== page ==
The anger and mistrust surrounding vendor credentialing has subsided. Vendors acknowledge that hospitals need some form of credentialing to minimize risk and liability. Providers, meanwhile, understand that out-of-control, uncoordinated vendor credentialing practices contribute to the vendor’s – and ultimately, the provider’s – cost of doing business. As a result, progress is being made toward bringing order to what has been a disorderly process. This was the message from Shawn Walker of Bay State Anesthesia – a key industry figure in the vendor credentialing issue – at this summer’s 2013 IMDA Annual Conference. (IMDA is the association for specialty medical distributors.)
The message was echoed at this summer’s Vendor Credentialing Summit in Alexandria, Va. There, the Coalition for Best Practices in HCIR Requirements released its “Joint Recommendation for Healthcare Industry Representative Credentialing Best Practices.” (Read them on the Coalition website, www.hcirbestpractice.org.) The Best Practices should be read by everyone in the supply chain – providers, suppliers and vendor credentialing organizations.
Among the issues raised in the document are business associate agreements. It seems that some healthcare providers are beginning to demand their sales reps sign these agreements as a matter of course. JHC readers should expect their sales reps – and the distributors and manufacturers who employ them – to push back. That’s because business associate agreements are only required of individuals who have access to patients’ confidential protected health information. Most of the reps who call on you do not.
Barbara Kramer, Esq., legal counsel for IMDA, points out that the rise in requests for business associate agreements probably stems from the fact that the U.S. Department of Health and Human Services, Office of Civil Rights, recently published its final rule regarding revisions to HIPAA. One of the revisions requires “business associates” to have business associate agreements in place with their subcontractors. In other words, a business associate’s subcontractors are now also considered business associates.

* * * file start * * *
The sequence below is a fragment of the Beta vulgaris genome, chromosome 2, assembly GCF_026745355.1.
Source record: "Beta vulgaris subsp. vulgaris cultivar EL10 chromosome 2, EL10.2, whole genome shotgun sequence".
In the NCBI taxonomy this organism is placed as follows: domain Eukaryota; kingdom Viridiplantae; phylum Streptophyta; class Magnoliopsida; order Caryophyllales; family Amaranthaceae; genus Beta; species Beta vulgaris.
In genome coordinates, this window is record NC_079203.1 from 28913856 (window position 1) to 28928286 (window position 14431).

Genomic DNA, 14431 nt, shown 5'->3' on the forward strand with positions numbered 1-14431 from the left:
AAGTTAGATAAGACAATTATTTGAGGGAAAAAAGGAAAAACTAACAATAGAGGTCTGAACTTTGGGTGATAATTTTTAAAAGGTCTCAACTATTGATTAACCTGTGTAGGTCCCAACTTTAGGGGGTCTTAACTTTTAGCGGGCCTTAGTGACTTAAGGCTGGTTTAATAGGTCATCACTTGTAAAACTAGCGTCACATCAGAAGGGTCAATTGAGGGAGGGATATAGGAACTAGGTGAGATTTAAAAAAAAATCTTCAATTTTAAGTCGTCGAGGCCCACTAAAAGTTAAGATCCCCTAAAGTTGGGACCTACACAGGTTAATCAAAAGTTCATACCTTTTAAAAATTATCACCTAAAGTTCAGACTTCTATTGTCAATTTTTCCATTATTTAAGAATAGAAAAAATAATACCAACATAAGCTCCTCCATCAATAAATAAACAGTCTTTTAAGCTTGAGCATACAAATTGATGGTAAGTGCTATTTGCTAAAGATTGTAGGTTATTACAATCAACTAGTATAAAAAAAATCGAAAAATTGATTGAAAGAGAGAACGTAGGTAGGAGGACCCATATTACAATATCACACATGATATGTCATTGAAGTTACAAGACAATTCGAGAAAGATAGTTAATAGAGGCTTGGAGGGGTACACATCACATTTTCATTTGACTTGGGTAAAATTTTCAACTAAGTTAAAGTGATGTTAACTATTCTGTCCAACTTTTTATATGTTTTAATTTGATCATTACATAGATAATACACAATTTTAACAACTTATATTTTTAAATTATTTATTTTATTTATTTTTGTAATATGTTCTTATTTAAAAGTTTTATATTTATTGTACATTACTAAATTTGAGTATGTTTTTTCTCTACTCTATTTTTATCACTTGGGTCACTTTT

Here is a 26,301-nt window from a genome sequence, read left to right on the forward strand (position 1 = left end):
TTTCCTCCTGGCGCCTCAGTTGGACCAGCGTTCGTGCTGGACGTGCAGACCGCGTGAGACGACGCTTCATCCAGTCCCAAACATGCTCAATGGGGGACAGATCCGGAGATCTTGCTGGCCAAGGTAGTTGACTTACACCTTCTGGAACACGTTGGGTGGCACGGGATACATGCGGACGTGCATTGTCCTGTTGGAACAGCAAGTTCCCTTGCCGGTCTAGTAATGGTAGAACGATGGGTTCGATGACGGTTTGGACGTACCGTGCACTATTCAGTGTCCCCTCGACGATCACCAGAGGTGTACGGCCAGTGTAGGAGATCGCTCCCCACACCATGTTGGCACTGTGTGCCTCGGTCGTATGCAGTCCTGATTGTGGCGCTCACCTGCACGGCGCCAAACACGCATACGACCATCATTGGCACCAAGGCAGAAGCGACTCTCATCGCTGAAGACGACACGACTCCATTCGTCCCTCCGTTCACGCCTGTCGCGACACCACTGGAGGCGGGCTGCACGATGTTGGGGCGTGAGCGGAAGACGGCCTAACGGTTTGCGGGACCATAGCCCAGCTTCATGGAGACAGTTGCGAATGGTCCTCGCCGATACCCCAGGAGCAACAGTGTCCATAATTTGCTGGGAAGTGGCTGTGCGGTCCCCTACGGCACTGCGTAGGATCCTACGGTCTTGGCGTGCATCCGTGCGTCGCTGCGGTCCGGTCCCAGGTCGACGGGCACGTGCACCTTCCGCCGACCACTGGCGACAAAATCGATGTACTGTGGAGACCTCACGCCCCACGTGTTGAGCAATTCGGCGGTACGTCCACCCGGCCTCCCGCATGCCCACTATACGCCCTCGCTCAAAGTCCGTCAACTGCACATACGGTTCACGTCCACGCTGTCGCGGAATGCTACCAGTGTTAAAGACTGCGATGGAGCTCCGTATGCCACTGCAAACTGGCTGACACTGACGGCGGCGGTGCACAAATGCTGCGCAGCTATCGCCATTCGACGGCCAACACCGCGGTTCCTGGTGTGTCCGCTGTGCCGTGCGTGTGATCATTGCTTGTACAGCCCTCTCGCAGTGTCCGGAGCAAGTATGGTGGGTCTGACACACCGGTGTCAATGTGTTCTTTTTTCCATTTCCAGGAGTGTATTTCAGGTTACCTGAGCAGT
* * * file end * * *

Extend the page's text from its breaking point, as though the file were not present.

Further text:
“The practical effect of this revision is that healthcare providers must now obtain contractual assurances from their business associates that they will protect [protected health information], and these business associates must do the same with regard to subcontractors, and so on, and so on, no matter how far downriver the [protected health information] flows,” she says.
But reps who do not have access to confidential health information, or only have access to that information in order to help a doctor treat a patient (for example, to determine what type or size of device is required for a patient), are probably not considered business associates, and should not be required to sign a business associate agreement, says Kramer.
Reps who sign a business associate agreement are agreeing to:
- Have contracts with subcontractors that comply with the HIPAA rules.
- Keep records and submit compliance reports to HHS.
- Limit the use and disclosure of protected health information to the minimum necessary.
- Protect [protected health information] from security breaches and notify a covered entity of breaches of unsecured information.
- Disclose protected health information when requested to allow a covered entity to comply with people’s requests for their medical records.
- Provide accountings of disclosures of protected health information upon request.
In addition, by signing a business associate agreement, reps become directly liable for any HIPAA violations.
Some providers are directing their sales reps to sign business associate agreements “just in case.” If you’re one of those providers, don’t be surprised if you get some pushback.